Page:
NYC Food Policy Center November 2022 Food Flash

by Emily Solomon
A roundup of food policy topics

What’s Hot: Recent Report by Generations United that a Majority of Food Insecure Households are Led by Grandparents 

A new report released by Generations United found that grandparent-led households, also called “grandfamilies,” experience food insecurity at more than twice the national rate. According to Generations United, “grandfamilies are the best option for children who can’t be raised by their parents: compared to children in foster care with nonrelatives, children raised by relatives have better mental and behavioral health outcomes, greater stability and a stronger sense of belonging.” However, food insecurity can severely impact the health of these children. 

One reason for this is a lack of access to programs that could help. Many grandparents do not qualify for SNAP benefits. because they do not meet the income eligibility in their state. Additionally, many folks are misinformed and believe they must have legal custody of the child to qualify. It is important to ensure that grandfamilies have access to nutritious food for all members of the household. “Grandfamily caregivers shouldn’t be forced to choose between paying the rent, affording needed medications, or feeding themselves and the children in their care,” the report states. During the 2022 White House conference on hunger, the Biden administration announced commitments to improving outreach about SNAP, countering misinformation about benefits, and eliminating the stigma attached to using these benefits. 

Food Policy Watchdog: The FDA Approves first cultivated meat for the pre-market review process at the COP27 Conference

This past month the Food and Drug Administration greenlit the pre-market review process for a cultivated chicken product by UPSIDE Foods. This product was cultivated directly from chicken cells and used a fraction of the land and water that is required for conventional meat production. 

Cultivated meat is t is produced directly from an animal’s cells rather than farm raised. The cultivated cell is provided with water, proteins, carbs, fat, vitamins, and minerals to help mimic the  environment inside a womb.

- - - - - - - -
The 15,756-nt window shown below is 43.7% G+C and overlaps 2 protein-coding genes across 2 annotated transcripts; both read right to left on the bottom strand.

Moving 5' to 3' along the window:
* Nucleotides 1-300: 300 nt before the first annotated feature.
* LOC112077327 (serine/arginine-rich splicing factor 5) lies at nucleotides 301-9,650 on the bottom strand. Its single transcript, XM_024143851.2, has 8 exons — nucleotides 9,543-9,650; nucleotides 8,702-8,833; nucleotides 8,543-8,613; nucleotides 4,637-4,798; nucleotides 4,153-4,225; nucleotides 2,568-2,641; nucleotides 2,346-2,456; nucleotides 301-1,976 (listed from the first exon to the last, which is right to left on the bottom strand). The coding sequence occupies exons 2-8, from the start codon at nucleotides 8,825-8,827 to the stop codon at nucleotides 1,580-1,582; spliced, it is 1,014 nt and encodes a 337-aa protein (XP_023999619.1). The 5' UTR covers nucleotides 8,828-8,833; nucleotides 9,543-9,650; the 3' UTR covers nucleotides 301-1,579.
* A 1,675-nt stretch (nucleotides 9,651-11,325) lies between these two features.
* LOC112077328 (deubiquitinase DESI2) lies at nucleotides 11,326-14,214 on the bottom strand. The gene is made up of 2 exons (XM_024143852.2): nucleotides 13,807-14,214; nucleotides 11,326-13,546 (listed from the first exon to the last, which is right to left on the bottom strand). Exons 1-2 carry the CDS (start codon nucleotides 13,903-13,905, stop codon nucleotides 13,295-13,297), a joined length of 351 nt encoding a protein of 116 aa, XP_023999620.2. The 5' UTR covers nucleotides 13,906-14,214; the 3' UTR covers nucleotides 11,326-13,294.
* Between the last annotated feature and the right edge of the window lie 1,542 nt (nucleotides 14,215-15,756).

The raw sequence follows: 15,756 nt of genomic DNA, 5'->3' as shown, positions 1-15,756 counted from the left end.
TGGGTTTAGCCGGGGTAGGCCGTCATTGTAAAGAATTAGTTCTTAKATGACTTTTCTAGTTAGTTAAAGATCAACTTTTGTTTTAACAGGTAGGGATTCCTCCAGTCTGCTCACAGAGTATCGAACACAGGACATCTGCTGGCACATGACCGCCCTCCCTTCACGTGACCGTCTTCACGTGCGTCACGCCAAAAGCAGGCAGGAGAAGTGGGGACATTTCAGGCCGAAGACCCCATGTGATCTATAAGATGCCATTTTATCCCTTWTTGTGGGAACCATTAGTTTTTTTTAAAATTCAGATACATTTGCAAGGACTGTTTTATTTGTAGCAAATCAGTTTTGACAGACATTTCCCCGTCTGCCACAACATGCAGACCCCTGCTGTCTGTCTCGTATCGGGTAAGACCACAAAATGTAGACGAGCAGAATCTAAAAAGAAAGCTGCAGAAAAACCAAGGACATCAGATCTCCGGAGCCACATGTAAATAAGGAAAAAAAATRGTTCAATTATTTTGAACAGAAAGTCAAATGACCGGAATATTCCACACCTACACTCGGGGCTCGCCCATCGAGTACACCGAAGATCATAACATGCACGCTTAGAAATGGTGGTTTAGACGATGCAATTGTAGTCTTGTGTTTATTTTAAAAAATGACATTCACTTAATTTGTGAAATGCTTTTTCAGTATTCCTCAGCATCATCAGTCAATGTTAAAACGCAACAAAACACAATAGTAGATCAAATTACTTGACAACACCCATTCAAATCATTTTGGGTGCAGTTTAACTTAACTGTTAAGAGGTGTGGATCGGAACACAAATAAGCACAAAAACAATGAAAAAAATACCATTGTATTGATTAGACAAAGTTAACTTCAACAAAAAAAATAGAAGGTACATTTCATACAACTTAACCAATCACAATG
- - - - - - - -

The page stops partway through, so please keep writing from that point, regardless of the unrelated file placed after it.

This is a big step for the alternative meat industry because it represents a new era in food production that could prevent environmental damage and minimize the impact traditional meat production has on CO2 emissions. 

Quote of the Month

“Sometimes people would give us food that had been in their refrigerator for two weeks, but it was better than nothing. Someone gave us a bag of oranges and we ate nothing but oranges for four days.”

This anonymous quote from a Washington Post article on grandparent-led households reflects the burden of food insecurity suffered by many families across the United States. With limited options, caregivers must try to make ends meet using what they can get. 

The situation described in the article also makes clear that even though may be receiving food from supporting programs, many of these programs are distributing foods that are unhealthy, which actually puts the people they serve even more at risk . 

Fact Check: At one point, eating a Knish was a sign of political support in New York City

Knishes, which are derived from Ukrainian, Polish, and Russian cultures,  can be found at delis across the city . Popularized in 1910 by Yonah Schimmel’s bakery, the dish became so popular that politicians would purposefully eat it while campaigning in Jewish communities as a sign of support. Today, the knish is enjoyed simply for what it is, without any underlying meaning. However, its continuing popularity is a tribute to the Eastern European immigrants  who helped build our city and contributed to the melting pot of cultures that live here today.

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